Roles don’t get any mightier than playing both God and Jesus. But the man chosen to play both in the York Mystery Plays 2012 has the chops to do it – he’s from an acting dynasty.
Ferdinand Kingsley will take on both parts in the Museum Gardens production this August. The son of Oscar-winning star Sir Ben Kingsley, pictured right, most famous for playing Gandhi, and his former wife, the theatre director Alison Sutcliffe, Ferdinand is steeped in the dramatic arts.
“I am delighted to accept the roles of God and Jesus in the York Mystery Plays 2012,” Ferdinand said today. “The production promises to be spectacular, its scale and ambition are hugely exciting and the setting of St Mary’s Abbey seems perfect.
“Britain is brimming with fantastic theatre this year, and I really think the York Mystery Plays could prove to be one of the highlights. I’m looking forward to joining rehearsals and meeting the huge team of people already working on the show.”
Ferdinand will also be in Richard II, which is part of the BBC’s Shakespeare season to be aired later this year.
Joint artistic directors for the 2012 production, Damian Cruden and Paul Burbridge, said they had been seeking a young actor for the roles. “We were keen that God should be portrayed as a young father with children (Adam and Eve), creative and energetic. In Ferdinand Kingsley we are delighted to have discovered a young actor more than capable of fulfilling this desire and bringing to the stage such a complex double.”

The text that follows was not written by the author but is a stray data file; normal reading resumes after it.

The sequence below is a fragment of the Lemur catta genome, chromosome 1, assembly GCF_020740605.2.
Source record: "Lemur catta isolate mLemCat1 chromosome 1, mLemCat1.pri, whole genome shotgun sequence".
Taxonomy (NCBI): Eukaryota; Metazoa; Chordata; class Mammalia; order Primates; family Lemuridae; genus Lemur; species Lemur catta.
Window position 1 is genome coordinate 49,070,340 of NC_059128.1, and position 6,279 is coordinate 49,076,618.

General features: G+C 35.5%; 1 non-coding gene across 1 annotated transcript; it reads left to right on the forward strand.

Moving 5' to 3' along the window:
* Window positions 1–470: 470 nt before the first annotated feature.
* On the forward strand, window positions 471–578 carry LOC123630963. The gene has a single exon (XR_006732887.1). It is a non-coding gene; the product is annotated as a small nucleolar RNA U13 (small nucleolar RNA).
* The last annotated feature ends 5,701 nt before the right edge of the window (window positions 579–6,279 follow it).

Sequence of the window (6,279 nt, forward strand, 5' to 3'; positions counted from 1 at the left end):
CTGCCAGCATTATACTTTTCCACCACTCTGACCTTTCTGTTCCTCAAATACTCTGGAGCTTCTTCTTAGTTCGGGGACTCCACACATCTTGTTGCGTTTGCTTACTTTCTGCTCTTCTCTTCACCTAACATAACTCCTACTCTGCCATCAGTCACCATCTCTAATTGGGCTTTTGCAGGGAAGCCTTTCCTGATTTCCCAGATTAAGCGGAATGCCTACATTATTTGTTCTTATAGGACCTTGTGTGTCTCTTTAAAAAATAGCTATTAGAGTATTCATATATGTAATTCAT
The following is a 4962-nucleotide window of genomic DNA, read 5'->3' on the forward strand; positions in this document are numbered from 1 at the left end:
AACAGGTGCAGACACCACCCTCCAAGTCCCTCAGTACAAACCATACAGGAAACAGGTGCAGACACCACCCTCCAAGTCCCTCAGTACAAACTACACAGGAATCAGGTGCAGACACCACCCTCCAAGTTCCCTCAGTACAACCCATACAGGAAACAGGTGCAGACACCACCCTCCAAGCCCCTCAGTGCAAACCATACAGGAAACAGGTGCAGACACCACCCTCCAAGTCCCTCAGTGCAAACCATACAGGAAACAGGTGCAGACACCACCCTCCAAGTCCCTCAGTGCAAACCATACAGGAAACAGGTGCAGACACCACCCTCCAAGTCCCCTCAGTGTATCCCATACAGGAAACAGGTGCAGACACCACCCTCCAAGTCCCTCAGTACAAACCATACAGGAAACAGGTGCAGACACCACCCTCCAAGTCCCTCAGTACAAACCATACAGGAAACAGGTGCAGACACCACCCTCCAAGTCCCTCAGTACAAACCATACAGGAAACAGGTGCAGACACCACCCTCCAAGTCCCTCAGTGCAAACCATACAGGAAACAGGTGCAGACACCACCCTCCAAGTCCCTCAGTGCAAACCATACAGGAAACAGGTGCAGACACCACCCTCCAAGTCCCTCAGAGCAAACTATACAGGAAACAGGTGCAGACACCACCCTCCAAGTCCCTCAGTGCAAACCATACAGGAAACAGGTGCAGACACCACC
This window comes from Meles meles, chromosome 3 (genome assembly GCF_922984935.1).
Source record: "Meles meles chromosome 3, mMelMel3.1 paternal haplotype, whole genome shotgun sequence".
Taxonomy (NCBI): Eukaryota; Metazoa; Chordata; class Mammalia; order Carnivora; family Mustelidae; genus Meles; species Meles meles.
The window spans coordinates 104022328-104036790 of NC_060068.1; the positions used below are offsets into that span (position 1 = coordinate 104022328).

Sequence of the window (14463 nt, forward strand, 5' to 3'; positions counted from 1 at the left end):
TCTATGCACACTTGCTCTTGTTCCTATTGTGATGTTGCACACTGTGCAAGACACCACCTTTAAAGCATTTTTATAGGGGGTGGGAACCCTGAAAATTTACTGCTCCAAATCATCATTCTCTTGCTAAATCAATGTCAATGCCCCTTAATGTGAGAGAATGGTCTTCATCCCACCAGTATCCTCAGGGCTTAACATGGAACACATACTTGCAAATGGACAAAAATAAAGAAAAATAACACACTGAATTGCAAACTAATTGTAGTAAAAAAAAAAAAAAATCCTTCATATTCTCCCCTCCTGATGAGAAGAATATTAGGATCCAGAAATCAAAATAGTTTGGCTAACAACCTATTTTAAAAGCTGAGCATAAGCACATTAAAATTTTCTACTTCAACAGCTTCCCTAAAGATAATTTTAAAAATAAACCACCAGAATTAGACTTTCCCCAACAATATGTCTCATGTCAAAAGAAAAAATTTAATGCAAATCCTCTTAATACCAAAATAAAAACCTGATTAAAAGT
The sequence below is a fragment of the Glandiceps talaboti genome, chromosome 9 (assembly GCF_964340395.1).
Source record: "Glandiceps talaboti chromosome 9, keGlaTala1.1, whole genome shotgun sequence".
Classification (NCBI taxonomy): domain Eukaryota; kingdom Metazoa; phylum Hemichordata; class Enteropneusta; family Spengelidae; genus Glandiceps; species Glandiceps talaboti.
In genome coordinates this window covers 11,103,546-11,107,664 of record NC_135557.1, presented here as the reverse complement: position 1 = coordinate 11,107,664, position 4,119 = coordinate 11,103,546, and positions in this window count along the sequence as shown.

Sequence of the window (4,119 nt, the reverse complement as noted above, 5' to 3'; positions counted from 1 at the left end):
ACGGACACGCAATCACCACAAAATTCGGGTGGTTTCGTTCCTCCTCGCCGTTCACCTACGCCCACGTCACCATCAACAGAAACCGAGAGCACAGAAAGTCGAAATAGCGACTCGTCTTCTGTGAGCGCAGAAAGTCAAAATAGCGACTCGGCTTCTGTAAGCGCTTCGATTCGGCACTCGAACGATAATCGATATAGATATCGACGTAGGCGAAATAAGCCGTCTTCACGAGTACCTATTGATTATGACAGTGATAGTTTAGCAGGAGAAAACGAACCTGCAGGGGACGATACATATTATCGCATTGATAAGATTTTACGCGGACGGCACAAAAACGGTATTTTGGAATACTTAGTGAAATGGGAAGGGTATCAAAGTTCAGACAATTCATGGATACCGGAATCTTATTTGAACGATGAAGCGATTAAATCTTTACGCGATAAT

Sir Ben Kingsley was born in Scarborough and brought up in Greater Manchester. The directors said: “He is an exciting young talent with northern roots who has shown a sensitivity to the subject, an understanding of the text and a passion for the project.
“Audiences at The National Theatre in London are already familiar with his work and we look forward to Ferdinand taking the central role in this huge community endeavour here in York.”
Ferdinand is the first professional actor to be cast in the York Mystery Plays 2012, joining a 1,500 strong cast and crew of volunteers.
“The medieval cycle of plays has a world-famous performance history, and the fact that so many members of the local community are involved in this production is a sign that the collaborative and inclusive essence of the York Mystery Plays remains as strong as ever,” he said. “I’m following in some good footsteps.”
No announcement has yet been made about who will fill the other remaining professional acting role, that of the Devil.
- To find out more about The York Mystery Plays 2012, and to book tickets, visit the website